A Peaceable Kingdom – Part 2
In Part One of our incredible ten-day odyssey in the peaceable Kingdom of Jordan, we began by exploring its capital city Amman, a surprisingly modern, hospitable and bustling metropolis.
Next on our exciting countrywide tour, was a pleasant drive to Jordan’s northern regions, which boast lush pine forests, olive groves and the famed hilltop castle of Ajloun. A drive southward then brought us to the imposing ruins of the Roman city of Jerash.
Adding to our ambitious yet intriguing itinerary, were stops at Mount Nebo, where Moses viewed the Promised Land; Madaba, famous for its historic mosaics; and Kerak, the almost impenetrable fortress built by the Christian Crusaders.
But our two-day stay at Petra, which was carved out of towering rose-red rock cliffs some 2000 years ago and recently named one of the “Seven New Wonders of the World“, was truly awe-inspiring! “What could top that?” I thought. I would soon find out as we headed further south for Wadi Rum!
The Amazing Wadi Rum
It is almost impossible to describe this amazing expanse of desert that is the largest wadi (valley or dry riverbed) to be found in Jordan. Rum (pronounced more like ramm) is derived from an Aramaic word meaning ‘high’ or ‘elevated’.
Unlike my previous conception of deserts as just miles and miles of undulating, featureless sand dunes, Wadi Rum boasts spectacular soaring mounds of sandstone and granite rock rising out of the surrounding endless sea of sand.
This area has been inhabited by many human cultures since prehistoric times. Many of these cultures, including the Nabateans of Petra fame, left their mark in the form of rock paintings, graffiti and temples, which are still visible.
Today, several Bedouin tribes (and their camels) inhabit Wadi Rum and the surrounding area.
But when you are there, you have the distinct feeling that you are all alone with nature and whatever higher power you believe in.
For most Westerners, Wadi Rum is best known for its connection to British army officer T. E. Lawrence, portrayed by Peter O’Toole in the film Lawrence of Arabia.
Lawrence and his Arab allies crossed Wadi Rum during the Arab Revolt of 1917-1918 against the Ottoman Turks.
Much of the award-winning 1962 film was shot on this actual breathtaking location, but the cinematic images pale in comparison to the real thing.
Seven Pillars of Wisdom
In the 1980s, one of the impressive towering rock formations in Wadi Rum was named “The Seven Pillars of Wisdom” in memory of Lawrence’s book penned in the aftermath of the war and this is where we started our incredible desert safari.
After a wonderful meal at the remarkably comprehensive interpretation centre, we boarded our 4-wheel-drive Jeeps for the ride of a lifetime across the seemingly endless expanse of Wadi Rum.
Protected from the scorching rays of the desert sun by hats, sunglasses and sun-block lotion, we revelled in the exhilarating ride along the barely marked trails.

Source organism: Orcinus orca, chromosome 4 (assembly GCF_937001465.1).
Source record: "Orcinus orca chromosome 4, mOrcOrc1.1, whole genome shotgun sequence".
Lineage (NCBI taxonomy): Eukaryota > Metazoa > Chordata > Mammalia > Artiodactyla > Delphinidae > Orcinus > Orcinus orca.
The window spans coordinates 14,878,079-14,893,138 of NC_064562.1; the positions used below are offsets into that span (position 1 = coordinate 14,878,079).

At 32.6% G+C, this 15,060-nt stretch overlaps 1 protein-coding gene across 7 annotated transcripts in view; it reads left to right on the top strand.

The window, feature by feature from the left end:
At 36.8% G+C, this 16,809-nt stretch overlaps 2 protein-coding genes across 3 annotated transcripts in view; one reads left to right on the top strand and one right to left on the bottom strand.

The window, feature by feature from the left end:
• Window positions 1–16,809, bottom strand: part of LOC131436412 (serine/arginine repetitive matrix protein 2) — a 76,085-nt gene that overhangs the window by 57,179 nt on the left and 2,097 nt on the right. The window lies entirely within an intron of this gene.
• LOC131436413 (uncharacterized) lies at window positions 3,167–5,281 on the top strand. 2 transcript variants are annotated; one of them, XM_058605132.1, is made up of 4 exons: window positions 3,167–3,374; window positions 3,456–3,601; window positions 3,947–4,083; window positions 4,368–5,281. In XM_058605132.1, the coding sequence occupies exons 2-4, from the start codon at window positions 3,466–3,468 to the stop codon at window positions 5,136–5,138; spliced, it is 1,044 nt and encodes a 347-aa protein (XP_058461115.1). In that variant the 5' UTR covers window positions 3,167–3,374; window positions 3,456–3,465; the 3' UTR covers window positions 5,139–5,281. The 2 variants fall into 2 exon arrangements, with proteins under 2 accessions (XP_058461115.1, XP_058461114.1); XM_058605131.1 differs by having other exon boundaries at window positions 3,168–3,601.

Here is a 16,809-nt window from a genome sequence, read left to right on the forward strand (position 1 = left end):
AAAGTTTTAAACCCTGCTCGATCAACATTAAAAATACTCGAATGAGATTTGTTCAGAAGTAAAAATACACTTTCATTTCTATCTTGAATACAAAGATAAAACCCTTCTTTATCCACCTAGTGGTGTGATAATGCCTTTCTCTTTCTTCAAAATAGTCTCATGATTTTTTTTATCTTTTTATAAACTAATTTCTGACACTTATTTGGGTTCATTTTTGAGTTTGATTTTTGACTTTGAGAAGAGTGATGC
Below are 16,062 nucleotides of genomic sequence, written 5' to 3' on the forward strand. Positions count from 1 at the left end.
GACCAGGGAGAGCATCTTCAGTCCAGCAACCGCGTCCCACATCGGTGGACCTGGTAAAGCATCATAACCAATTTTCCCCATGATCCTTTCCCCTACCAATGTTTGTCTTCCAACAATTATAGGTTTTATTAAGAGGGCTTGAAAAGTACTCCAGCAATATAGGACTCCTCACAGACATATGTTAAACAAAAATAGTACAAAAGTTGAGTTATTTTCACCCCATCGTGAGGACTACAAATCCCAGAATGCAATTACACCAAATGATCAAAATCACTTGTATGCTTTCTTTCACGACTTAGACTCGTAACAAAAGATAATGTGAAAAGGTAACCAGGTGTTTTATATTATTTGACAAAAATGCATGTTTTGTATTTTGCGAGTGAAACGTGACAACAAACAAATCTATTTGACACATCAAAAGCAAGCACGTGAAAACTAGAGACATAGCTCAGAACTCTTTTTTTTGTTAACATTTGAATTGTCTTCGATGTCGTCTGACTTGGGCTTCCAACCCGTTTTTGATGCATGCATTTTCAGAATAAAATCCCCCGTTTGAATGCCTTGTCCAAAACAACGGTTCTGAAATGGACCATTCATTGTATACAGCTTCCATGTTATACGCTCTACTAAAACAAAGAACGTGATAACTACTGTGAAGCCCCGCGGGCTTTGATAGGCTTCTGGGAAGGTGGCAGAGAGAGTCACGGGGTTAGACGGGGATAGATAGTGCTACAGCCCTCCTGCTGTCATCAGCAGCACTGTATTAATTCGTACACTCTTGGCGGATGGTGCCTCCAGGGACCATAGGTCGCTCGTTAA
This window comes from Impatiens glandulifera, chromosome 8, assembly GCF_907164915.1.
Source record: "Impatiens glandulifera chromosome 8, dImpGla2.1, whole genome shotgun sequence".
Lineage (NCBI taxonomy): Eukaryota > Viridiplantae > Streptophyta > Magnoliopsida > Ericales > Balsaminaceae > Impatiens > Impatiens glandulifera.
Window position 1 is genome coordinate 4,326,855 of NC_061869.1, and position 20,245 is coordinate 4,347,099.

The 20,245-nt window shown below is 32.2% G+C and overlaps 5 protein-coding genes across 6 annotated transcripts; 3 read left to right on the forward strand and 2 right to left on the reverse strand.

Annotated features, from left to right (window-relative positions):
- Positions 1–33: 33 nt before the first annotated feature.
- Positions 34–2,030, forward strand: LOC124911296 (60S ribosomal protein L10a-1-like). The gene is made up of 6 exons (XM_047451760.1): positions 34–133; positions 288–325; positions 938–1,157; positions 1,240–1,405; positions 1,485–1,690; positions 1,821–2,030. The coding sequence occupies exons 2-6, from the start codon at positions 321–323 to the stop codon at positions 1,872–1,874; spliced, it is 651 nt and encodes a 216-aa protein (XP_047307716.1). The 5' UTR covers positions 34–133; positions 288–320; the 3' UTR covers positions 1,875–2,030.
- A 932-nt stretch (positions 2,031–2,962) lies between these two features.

One soon began to understand why only certified local drivers are allowed to venture into the Rum, as it would be so easy to lose your way and end up driving in circles!
Our Jeeps pulled up in the shadow of one of the many rock formations and our intrepid guide invited us to take a solitary walk in whichever direction we wanted.
He explained that to truly experience the Rum one must get away from the madding crowd, listen to the subtle sounds of the wind, feel the sand running away from under your footsteps and let all of the cares and stress of modern-day life gradually slip away. As I got farther away from our caravan of Jeeps, I could understand what he meant.
All I could hear was the sound of my own breathing and the soft whispering of the wind. It was indeed a unique experience, but it was comforting to know that I was not really alone in this strangely beautiful yet totally unforgiving environment!
After stopping to view one of the most visible examples of ancient graffiti carved into Wadi Rum’s rock formations by long-forgotten civilisations, we came upon one of the Rum’s most astounding natural features, a soaring natural rock bridge that was created by eons of wind-driven sand.
After gingerly climbing up one of the steep “banks” a group of us reached the middle of the span and did a high-kicking cancan routine as our less adventurous travelling companions clicked away with their cameras from terra firma.
As the shadows grew longer and the temperature dropped, we arrived at a picture-postcard spot to view the sun finally setting on the desert horizon. It was a moment to be forever cherished.
Silhouetted against the waning ball of fire were two Bedouins on their camels heading for their camp. The sky turned every imaginable hue then darkened as a full moon began its ascent.
Welcome to Your Tent
Perhaps the most unusual accommodations you could ever imagine would be to spend a night in a Bedouin camp in the middle of the desert! Yet that was exactly what was in store for us.
I had visions of spending a sleepless night on a thin bedroll with all sorts of creepy crawlers as bedmates and strange nocturnal creatures howling at the flap of my temporary abode.
How wrong could I be?